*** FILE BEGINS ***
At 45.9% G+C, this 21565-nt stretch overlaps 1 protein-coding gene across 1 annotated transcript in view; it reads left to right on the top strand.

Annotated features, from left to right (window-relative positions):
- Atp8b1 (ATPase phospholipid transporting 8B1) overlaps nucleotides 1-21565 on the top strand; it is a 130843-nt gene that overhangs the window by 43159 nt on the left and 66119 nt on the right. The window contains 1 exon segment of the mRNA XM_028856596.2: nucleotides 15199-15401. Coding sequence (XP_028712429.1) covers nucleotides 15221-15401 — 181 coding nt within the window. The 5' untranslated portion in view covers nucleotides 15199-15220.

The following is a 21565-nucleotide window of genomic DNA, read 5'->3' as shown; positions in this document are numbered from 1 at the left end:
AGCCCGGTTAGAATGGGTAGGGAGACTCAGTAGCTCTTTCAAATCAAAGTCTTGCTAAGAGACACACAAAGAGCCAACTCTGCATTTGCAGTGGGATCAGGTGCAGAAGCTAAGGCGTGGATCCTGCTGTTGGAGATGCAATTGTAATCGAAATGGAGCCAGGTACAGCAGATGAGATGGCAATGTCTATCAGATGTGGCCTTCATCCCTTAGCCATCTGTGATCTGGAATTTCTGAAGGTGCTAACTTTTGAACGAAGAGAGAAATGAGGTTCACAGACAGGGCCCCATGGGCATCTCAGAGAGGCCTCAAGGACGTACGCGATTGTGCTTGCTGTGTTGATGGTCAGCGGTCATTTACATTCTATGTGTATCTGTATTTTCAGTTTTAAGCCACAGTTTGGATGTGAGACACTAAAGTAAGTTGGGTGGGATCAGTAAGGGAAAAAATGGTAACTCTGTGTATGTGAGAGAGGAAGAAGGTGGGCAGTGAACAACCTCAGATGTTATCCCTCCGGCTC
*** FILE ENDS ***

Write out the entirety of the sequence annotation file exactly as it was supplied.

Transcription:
At 45.9% G+C, this 21565-nt stretch overlaps 1 protein-coding gene across 1 annotated transcript in view; it reads left to right on the top strand.

Annotated features, from left to right (window-relative positions):
- Atp8b1 (ATPase phospholipid transporting 8B1) overlaps nucleotides 1-21565 on the top strand; it is a 130843-nt gene that overhangs the window by 43159 nt on the left and 66119 nt on the right. The window contains 1 exon segment of the mRNA XM_028856596.2: nucleotides 15199-15401. Coding sequence (XP_028712429.1) covers nucleotides 15221-15401 — 181 coding nt within the window. The 5' untranslated portion in view covers nucleotides 15199-15220.

The following is a 21565-nucleotide window of genomic DNA, read 5'->3' as shown; positions in this document are numbered from 1 at the left end:
AGCCCGGTTAGAATGGGTAGGGAGACTCAGTAGCTCTTTCAAATCAAAGTCTTGCTAAGAGACACACAAAGAGCCAACTCTGCATTTGCAGTGGGATCAGGTGCAGAAGCTAAGGCGTGGATCCTGCTGTTGGAGATGCAATTGTAATCGAAATGGAGCCAGGTACAGCAGATGAGATGGCAATGTCTATCAGATGTGGCCTTCATCCCTTAGCCATCTGTGATCTGGAATTTCTGAAGGTGCTAACTTTTGAACGAAGAGAGAAATGAGGTTCACAGACAGGGCCCCATGGGCATCTCAGAGAGGCCTCAAGGACGTACGCGATTGTGCTTGCTGTGTTGATGGTCAGCGGTCATTTACATTCTATGTGTATCTGTATTTTCAGTTTTAAGCCACAGTTTGGATGTGAGACACTAAAGTAAGTTGGGTGGGATCAGTAAGGGAAAAAATGGTAACTCTGTGTATGTGAGAGAGGAAGAAGGTGGGCAGTGAACAACCTCAGATGTTATCCCTCCGGCTC